After much reflection on your article it is very apparent from your writing that you are very gifted and know what you are talking about. Your insights on picture composition are utterly superb and extremely informative for both novice and expert alike. Someday, I am sure, you will be one of those great entertainers and the world as well as other photographers will be your audience. Thanks for taking the time to share this great teaching essay and your deep thoughts. Hopefully more non professionals will also reflect on it and leave their entry-level cameras at home and just concentrate on dancing and drinking and whatnot. NO MORE COLD WARS AT WEDDINGS PEOPLE.

  6. I photograph for three reasons:

    1) I take my Ricoh GR with me everywhere and taking pictures keeps me as it were “in the moment” – really LOOKING at what’s around me instead of just going head down from place to place. I can go to the same food store once a day and see something different each time, depending on who else is on the street, the light that time of day, the seasons changing. Trying to capture that with a camera is a constant challenge and brings joy to my life.

    2) For my own creative growth and enjoyment. There is no intrinsic need to share one’s photos. Look at Vivian Maier (cliche answer, I know). If you choose to equate your self worth with how many likes or views your photo has, than don’t bitch when someone with HDR sunsets gets more. Welcome to the world. Look a the most popular movies, TV shows, etc. “Fifty Shades Of Gray” sells more copies than (pick your favorite legitimate author). That is the world we live in. If you can find YOUR audience, the people who get YOU, then feel lucky and happy. I wasted far too much of my life being bitter at the success of others. Use that energy in a more positive direction. And I am the least touchy feely person you will meet. Really.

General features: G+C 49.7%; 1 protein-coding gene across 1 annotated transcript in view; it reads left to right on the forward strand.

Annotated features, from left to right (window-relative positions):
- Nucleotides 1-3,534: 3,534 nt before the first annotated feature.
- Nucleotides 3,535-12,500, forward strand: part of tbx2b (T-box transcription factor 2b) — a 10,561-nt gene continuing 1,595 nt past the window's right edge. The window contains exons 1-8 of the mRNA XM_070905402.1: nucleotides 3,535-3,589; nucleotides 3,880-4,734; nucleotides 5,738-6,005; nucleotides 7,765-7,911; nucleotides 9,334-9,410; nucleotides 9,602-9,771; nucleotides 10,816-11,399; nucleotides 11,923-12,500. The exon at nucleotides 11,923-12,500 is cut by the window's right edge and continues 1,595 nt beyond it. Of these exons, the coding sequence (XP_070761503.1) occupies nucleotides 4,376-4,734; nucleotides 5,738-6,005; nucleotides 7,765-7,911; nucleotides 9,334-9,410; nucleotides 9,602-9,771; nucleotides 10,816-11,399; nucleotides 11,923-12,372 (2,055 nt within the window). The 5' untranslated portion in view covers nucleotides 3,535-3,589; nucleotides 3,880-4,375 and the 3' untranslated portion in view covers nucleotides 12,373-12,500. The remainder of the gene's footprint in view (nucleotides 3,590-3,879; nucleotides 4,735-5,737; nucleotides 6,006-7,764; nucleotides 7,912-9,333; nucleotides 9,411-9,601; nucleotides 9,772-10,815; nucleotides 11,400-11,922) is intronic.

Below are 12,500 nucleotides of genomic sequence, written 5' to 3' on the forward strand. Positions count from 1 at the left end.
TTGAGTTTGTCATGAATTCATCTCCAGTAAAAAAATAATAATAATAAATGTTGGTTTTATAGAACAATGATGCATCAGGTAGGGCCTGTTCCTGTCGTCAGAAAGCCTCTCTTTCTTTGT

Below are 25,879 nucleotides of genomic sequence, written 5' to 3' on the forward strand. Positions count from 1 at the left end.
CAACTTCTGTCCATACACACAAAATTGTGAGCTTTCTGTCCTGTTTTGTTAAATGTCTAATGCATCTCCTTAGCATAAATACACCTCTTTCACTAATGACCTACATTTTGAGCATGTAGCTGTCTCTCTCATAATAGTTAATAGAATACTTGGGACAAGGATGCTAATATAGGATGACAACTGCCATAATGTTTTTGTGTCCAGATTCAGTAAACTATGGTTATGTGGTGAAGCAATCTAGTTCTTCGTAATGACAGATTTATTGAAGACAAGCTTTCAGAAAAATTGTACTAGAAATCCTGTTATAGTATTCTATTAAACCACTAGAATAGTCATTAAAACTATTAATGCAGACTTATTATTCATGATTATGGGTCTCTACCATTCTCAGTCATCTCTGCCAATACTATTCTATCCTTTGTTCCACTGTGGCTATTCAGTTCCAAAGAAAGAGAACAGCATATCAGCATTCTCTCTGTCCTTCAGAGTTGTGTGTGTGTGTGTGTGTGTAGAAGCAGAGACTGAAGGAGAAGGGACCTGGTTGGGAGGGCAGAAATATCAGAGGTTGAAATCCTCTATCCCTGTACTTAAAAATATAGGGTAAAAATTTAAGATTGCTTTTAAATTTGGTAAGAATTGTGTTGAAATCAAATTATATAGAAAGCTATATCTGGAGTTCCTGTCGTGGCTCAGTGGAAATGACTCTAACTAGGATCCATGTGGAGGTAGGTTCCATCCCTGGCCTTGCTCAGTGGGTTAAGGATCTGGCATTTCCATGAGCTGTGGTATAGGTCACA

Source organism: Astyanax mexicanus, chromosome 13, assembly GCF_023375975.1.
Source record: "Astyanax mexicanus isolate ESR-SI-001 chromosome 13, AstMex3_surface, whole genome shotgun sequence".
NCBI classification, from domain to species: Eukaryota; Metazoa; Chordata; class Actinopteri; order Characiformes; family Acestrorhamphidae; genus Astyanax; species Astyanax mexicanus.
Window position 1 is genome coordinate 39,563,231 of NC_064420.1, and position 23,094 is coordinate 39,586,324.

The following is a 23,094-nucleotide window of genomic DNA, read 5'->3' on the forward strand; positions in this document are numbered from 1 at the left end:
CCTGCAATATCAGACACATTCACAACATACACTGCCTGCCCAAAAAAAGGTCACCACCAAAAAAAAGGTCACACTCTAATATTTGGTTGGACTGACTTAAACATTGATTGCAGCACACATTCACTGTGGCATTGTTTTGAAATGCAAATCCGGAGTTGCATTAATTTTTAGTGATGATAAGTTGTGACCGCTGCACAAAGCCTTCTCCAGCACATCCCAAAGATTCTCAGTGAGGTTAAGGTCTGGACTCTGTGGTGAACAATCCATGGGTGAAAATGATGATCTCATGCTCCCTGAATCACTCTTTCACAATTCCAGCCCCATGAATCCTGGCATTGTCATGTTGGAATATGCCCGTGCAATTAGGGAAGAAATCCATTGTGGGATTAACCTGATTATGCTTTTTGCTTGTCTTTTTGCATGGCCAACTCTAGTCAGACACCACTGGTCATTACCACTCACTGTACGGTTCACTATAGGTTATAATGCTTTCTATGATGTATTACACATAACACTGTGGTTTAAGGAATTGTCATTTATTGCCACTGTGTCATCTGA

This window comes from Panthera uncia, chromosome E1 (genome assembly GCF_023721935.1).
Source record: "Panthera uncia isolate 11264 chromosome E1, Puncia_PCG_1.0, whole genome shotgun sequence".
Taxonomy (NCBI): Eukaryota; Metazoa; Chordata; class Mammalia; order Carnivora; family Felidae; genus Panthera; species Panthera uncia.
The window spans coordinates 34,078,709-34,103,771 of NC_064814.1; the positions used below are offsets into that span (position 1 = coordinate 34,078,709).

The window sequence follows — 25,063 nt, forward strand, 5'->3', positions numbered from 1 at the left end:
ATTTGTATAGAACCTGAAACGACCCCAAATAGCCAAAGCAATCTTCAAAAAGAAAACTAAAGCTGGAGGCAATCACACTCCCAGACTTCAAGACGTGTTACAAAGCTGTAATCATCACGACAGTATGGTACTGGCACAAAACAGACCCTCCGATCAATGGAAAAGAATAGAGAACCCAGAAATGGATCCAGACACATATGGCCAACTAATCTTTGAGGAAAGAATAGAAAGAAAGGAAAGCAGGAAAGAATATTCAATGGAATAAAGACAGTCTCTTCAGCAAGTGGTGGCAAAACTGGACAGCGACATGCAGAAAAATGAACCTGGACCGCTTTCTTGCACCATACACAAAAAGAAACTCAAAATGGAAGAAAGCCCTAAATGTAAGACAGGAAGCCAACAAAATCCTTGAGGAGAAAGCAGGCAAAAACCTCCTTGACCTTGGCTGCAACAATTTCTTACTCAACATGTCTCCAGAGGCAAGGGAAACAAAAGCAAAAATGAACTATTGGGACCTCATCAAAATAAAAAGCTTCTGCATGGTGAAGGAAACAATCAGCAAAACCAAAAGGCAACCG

3) Because if I don’t take pictures of my son my wife will yell at me.

    best,

    Denis

  7. Well, I see that there are plenty of comments expressing what I was tempted to say after just reading this. I think the article should have been titled “Why you don’t want to take pictures”. I suppose there’s something to it. How much simpler life would be if I didn’t cook, but patronized chefs for every meal; if I didn’t drive to work, but paid a professional driver instead. I could have saved money on the tools in my basement that I use to build mediocre stuff that the world doesn’t need, and only buy things made by craftsmen. I could stop skiing, because I’m really not very good at that. Basically, I could spend all my time working, because that’s the thing that I’m really good at. And I’d need to in order to afford all the people to do everything else that I do in my spare time. Sounds fun.

  8. An article that is simultaneously stimulating, thought provoking, infuriating and obnoxious all in one. So well done on that count for being all things to all men.

    I was really turned off by the comments about uncles and friends intruding on the work of ‘The Pro’. It comes across as terribly dismissive on anyone who deigns to pick up a camera that isn’t worthy of being called an artist. I would never, ever consider myself an artist but I enjoy taking photographs. And occasionally I’m happy with them and maybe even one day I’ll submit a few on here for immolation.